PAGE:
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Leila Josefowicz to solo in Adams’ Scheherazade.2 with TCO

Josefowicz photo by Chris Lee; Adams photo by Vern Evans
Josefowicz photo by Chris Lee; Adams photo by Vern Evans

by Jarrett Hoffman; published on ClevelandClassical.com  November 27, 2018.   HYPERLINK "http://www.clevelandclassical.com" Used by permission.

In some cases, a compelling background or story is at least half the appeal of a piece of music — and John Adams’ Scheherazade.2 certainly tells an interesting tale. But while violinist Leila Josefowicz fully appreciates that side of the concerto, there’s something else she thinks is important to say.

“We can talk endlessly about the narrative of this piece, and what it means, and what it symbolizes,” she said during a recent telephone conversation. “But man, what I really love is that at the end of the day, it’s just a great, great piece of music. Even if it had no narrative, no political agenda, it would still be a total masterwork.”

Josefowicz, for whom Adams wrote Scheherazade.2, will tackle the concerto this week with The Cleveland Orchestra behind her, and Adams himself on the podium to her side. The rest of the program is fascinating too: Adams will take the Orchestra for a Short Ride in a Fast Machine — another of his own works — in addition to leading two pieces by Copland: the Suite from Appalachian Spring (in its 1945 orchestration) and Quiet City, featuring two Cleveland Orchestra members as soloists: principal trumpet Michael Sachs and solo English horn Robert Walters.

Trust Josefowicz — the concerto is incredible, and would still dazzle without any narrative aid. That said, it’s still worth digging into the story of why it was written. After reading the collection of Middle Eastern folk tales known as One Thousand and One Nights, and seeing how casually several stories treat the subject of violence against women, Adams felt himself wanting to write a contemporary retelling of the tale of Scheherazade.

That mythic character famously told fascinating stories to her brutal husband, one evening after the next, in order to keep him from beheading her. But while that Scheherazade was known for her guile, Adams’ modern version is “an empowered woman, a Scheherazade who could talk back to authority,” he says in a video about the concerto.

And there couldn’t have been a better match than Josefowicz, his friend and close collaborator of several years — and a 2008 MacArthur “Genius Grant” recipient. “I find Leila a perfect embodiment of that kind of empowered strength and energy that a modern Scheherazade would possess,” he writes. The violinist told me she sees the character as “very wise and brave beyond her years. She’s not going to follow the customs, traditions, and expectations of these men who want her to stay in her place.”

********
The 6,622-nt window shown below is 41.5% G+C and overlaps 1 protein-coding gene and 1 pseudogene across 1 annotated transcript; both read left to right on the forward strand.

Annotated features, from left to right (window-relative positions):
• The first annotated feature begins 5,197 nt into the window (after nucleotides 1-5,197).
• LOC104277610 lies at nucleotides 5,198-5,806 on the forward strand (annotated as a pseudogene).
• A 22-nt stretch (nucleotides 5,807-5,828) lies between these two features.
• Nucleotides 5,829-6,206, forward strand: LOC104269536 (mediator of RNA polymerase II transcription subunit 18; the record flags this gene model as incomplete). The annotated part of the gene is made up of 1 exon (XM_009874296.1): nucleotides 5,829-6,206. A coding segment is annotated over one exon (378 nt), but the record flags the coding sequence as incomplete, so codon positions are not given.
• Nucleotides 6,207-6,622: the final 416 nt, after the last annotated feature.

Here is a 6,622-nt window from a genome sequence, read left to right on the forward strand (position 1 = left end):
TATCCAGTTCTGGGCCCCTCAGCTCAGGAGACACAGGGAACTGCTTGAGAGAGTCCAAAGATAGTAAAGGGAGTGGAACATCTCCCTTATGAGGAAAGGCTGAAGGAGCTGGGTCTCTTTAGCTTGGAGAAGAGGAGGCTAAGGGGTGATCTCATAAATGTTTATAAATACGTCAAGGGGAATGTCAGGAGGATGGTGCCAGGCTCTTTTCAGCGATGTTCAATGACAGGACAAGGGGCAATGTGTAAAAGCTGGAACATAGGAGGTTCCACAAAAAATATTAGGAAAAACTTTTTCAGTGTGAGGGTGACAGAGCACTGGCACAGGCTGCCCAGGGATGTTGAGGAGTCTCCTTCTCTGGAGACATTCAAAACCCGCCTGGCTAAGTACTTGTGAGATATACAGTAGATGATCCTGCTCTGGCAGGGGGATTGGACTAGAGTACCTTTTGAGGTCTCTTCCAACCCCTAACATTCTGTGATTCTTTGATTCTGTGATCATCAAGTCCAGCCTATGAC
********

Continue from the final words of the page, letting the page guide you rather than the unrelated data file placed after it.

(As a side note, Adams’ concerto may sound like a #MeToo-inspired piece, but it predated that movement by over two years. “He’s sort of prophetic with the subject matter he chooses for his works — he’s very brilliant in that way,” Josefowicz said.)

To the violinist, the narrative is fairly straightforward — until the end, after Scheherazade is condemned to death by the ‘Men with Beards.’ “Either she escapes, or she’s resurrected,” Josefowicz said. “There is that open question mark, which I think is more interesting for the listener to ponder. And in some ways the music also leaves that question mark. After being in this tumultuous, spiritual, and dangerous journey of the modern Scheherazade, you get to decide for yourself what happens, and there’s no wrong answer.”

Josefowicz has worked with several of the top composers of our time, and during those collaborations, she hasn’t been afraid to say when something isn’t working in a piece. When asked about the give and take during the writing of this concerto, she said, “The first movement was completely changed. It used to start out much more virtuosic and flashy, and we decided to give it more of a lyrical beginning, which I think really sets the scene for the whole piece. It’s more illustrative of this wise young woman who is not yet endangered — and then becomes endangered. It makes that danger feel more real, more precarious, more suspenseful.”

Another big revision came in the last movement. “He gave me the first draft, and as I was playing it for him, he kind of punched himself and said, ‘This is too much like my first violin concerto.’ Now I think the last movement is one of the best things he’s ever written. It’s very unique.”

How can you not wonder what goes on in the minds of the world’s top performers while they’re working on their craft? Josefowicz sometimes thinks of a hero of hers, Amy Winehouse. “If I’m having trouble getting a phrase a certain way, and I think, ‘how would Amy sing it?’ and then I play, it’s always better,” she said.

“I think what I’m saying is that I had such a strong traditional training, which was essential, and I wouldn’t be the player that I am now if I hadn’t had that. But I also found it extremely constricting. If I think of Amy, it loosens things for me, and I can kind of escape the classical music box. And that’s one of the reasons why I’m doing the kind of music that I’m doing.”

This week’s performances take place at Severance Hall on Thursday, November 29 at 7:30 pm, Friday, November 30 at 7:00 pm, and Saturday, December 1 at 8:00 pm. Michael Strasser, Professor of Musicology at Baldwin Wallace Conservatory, will talk about the music in Reinberger Chamber Hall an hour before each performance.